Math Teachers and Homeschool Bloggers: We Want You!

Sketch by Olga Berrios

Do you have a favorite blog post about math activities, games, lessons, or hands-on fun? The Math Teachers at Play (MTaP) math education blog carnival would love to feature your article!

We welcome math topics from preschool through the first year of calculus. Old posts are welcome, as long as they haven’t been published in past editions of this carnival.

Click here to submit your blog post

Have you noticed a new math blogger on your block that you’d like to introduce to the rest of us? Feel free to submit another blogger’s post in addition to your own. Beginning bloggers are often shy about sharing, but like all of us, they love finding new readers.

Don’t procrastinate: The deadline for entries is this Friday, December 1. The carnival will be posted next week at Let’s Play Math blog.

Would You Like to Host the Carnival?

Hosting the blog carnival is fun because you get to “meet” new bloggers through their submissions. And there’s a side-benefit: The carnival often brings a nice little spike in traffic to your blog.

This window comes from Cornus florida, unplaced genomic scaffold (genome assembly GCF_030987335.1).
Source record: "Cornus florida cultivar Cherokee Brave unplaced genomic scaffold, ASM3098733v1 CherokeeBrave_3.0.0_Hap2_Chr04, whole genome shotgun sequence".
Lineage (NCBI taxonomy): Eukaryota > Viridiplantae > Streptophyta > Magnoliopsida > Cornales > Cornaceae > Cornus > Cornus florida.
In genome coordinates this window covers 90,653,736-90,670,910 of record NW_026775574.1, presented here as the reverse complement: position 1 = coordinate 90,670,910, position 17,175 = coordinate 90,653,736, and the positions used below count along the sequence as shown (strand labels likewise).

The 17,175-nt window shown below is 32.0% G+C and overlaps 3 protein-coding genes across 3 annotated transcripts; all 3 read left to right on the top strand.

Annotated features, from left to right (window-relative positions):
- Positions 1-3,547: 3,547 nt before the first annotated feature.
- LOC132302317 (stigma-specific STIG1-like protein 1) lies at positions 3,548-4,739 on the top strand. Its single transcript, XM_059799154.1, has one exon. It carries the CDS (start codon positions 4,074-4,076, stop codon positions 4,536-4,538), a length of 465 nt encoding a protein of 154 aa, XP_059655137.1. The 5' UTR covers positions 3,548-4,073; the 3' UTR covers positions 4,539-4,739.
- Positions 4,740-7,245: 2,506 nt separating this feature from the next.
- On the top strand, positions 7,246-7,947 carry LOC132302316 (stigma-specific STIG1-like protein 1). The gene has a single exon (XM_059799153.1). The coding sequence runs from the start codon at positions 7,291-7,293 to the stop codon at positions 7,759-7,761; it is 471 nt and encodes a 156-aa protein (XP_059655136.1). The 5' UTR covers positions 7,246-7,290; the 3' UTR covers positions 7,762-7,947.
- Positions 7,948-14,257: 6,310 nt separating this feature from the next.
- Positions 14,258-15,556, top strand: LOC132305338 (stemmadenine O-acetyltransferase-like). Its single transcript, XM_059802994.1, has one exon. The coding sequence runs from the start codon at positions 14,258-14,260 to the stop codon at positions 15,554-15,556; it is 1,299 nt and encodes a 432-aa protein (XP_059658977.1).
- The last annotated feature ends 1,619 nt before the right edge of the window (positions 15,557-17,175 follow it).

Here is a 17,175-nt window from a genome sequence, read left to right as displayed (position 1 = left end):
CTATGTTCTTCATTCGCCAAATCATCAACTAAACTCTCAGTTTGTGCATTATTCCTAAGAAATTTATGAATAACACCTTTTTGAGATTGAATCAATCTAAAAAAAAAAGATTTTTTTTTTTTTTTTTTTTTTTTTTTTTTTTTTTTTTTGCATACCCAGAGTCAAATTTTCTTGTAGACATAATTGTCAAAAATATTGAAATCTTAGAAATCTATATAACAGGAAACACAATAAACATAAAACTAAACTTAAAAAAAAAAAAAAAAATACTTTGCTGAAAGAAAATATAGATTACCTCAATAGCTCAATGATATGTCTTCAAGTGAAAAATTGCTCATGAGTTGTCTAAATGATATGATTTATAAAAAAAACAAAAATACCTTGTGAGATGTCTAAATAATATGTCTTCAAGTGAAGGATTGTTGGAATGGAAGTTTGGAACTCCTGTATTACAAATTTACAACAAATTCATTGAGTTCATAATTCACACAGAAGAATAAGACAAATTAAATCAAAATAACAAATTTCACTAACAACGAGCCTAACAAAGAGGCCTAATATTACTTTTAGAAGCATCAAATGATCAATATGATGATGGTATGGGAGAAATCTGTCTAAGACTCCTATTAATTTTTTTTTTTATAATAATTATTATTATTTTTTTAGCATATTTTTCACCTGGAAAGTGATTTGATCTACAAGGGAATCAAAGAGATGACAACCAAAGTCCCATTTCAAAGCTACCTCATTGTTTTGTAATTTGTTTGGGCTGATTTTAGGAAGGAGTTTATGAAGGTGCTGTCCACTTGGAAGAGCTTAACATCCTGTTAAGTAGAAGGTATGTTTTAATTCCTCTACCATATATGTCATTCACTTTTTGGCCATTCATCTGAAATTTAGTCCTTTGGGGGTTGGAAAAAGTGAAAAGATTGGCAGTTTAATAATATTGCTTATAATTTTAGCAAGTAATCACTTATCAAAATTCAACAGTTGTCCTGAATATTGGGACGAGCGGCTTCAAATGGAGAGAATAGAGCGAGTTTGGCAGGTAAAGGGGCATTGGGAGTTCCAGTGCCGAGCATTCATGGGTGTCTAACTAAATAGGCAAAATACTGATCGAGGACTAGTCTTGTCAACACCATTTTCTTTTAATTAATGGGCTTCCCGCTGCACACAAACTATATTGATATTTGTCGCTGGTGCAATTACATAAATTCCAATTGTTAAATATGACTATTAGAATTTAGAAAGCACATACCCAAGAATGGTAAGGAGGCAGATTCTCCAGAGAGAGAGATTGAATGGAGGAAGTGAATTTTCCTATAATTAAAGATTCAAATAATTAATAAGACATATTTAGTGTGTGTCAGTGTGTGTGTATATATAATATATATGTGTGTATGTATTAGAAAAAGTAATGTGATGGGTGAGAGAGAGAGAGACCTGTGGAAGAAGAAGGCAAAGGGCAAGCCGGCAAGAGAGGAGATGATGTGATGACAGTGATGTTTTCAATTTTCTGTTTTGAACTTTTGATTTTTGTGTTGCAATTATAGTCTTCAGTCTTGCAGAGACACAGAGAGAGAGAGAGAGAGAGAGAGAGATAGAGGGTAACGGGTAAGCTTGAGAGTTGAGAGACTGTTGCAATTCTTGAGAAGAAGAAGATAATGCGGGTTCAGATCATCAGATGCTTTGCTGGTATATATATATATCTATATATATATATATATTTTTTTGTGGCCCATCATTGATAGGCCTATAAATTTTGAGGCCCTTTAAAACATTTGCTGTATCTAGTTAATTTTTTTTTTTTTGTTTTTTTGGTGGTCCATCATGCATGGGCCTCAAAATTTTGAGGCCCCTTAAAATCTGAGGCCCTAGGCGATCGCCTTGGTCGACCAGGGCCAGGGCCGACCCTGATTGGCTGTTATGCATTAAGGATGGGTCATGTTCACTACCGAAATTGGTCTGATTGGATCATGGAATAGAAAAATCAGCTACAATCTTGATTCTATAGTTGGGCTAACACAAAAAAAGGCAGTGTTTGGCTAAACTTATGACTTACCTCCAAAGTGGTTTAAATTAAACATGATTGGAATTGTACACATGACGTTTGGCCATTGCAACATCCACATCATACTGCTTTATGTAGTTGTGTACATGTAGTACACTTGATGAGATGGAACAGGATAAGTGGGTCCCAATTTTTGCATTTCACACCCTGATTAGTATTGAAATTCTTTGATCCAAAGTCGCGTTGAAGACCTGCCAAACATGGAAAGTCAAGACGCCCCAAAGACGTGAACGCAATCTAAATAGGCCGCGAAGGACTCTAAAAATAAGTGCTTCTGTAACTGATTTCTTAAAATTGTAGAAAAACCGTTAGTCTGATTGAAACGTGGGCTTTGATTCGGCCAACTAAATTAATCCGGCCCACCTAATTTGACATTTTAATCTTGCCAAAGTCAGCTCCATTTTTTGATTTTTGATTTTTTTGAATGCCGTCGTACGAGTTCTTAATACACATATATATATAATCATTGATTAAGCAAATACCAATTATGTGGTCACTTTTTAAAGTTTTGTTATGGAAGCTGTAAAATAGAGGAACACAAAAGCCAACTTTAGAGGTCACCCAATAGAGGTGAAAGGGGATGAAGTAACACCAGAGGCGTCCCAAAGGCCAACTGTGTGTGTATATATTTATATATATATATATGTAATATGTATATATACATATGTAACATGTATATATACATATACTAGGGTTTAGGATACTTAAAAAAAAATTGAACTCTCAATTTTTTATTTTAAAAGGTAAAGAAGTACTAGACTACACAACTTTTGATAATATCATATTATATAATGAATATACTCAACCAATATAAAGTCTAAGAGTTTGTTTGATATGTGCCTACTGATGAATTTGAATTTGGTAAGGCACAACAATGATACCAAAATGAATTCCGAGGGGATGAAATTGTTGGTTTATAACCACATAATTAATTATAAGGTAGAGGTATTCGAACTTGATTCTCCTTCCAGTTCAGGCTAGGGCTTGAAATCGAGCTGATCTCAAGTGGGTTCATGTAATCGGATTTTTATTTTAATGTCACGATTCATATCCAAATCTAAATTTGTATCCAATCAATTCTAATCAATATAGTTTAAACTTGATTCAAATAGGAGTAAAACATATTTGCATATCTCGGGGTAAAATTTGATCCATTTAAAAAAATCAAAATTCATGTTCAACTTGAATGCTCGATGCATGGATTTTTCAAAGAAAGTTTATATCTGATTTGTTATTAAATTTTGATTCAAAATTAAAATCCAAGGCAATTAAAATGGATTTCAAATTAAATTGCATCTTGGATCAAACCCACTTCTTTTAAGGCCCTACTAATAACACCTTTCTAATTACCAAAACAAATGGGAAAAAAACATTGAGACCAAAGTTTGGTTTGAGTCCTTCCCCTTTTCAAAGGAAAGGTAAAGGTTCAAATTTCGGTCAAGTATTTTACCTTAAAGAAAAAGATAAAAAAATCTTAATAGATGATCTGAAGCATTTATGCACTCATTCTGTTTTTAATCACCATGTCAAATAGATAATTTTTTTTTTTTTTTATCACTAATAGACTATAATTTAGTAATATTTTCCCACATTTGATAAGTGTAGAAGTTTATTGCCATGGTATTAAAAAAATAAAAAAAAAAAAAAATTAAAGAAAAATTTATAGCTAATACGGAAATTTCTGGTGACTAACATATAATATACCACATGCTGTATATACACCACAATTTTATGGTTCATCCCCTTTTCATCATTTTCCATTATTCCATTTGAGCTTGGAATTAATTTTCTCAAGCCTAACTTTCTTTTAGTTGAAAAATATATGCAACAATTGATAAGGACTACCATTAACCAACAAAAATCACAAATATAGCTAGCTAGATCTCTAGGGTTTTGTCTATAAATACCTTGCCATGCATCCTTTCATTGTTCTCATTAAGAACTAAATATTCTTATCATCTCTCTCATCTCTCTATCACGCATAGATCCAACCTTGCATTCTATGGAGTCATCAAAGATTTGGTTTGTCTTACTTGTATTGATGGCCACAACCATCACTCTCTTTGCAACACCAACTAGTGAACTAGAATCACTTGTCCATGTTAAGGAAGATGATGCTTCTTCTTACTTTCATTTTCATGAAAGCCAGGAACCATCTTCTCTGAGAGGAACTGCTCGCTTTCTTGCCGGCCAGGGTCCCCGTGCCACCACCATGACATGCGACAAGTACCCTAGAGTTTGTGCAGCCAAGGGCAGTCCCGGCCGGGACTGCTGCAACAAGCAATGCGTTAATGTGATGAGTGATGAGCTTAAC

If you think you’d like to join in the fun, read the instructions on our Math Teachers at Play page.

Then leave a comment or email me to let me know which month you’d like to take.

Explore the Other Math Carnivals

While you’re waiting for next week’s Math Teachers at Play carnival, here are a couple of links you may enjoy:


“Chica usando ordenador” sketch by Olga Berrios (CC BY 2.0) via Flickr.


2 thoughts on “Math Teachers and Homeschool Bloggers: We Want You!

  1. Hello! I commented here during last month’s MTBoS challenge. We agreed that if I used one of your games in my classroom, I tell you about it, so here goes! (I leave my comment here since it’s your most recent post, not because I’m trying to submit an article to MTaP.)

    Anyway, I played Tax Collector with my sixth graders today, and they seemed to enjoy it very much! I began with me as the tax collector and the class as the tax payers. As it turns out, the first number chosen was 11 — and the end, the class just narrowly lost to the tax collector, 110-100. If they had started with 19 (or even 17) and made all the same subsequent choices, they would have won the first game!

    Afterwards, I divided the class into pairs, with one student as the tax payer and the other as the tax collector. No tax payer wins, or comes quite as close as our initial game with the whole class, even though by now they knew that it was best to start with a large prime like 19. A few tax payers believed they had won, but often it was because the tax collector didn’t take all the factors correctly — for example, a tax payer started with 20, and the collector took only 10 instead of 1, 2, 4, 5 as well.

    All in all, it was the most fun we had in class in a while. Thanks for the activity!

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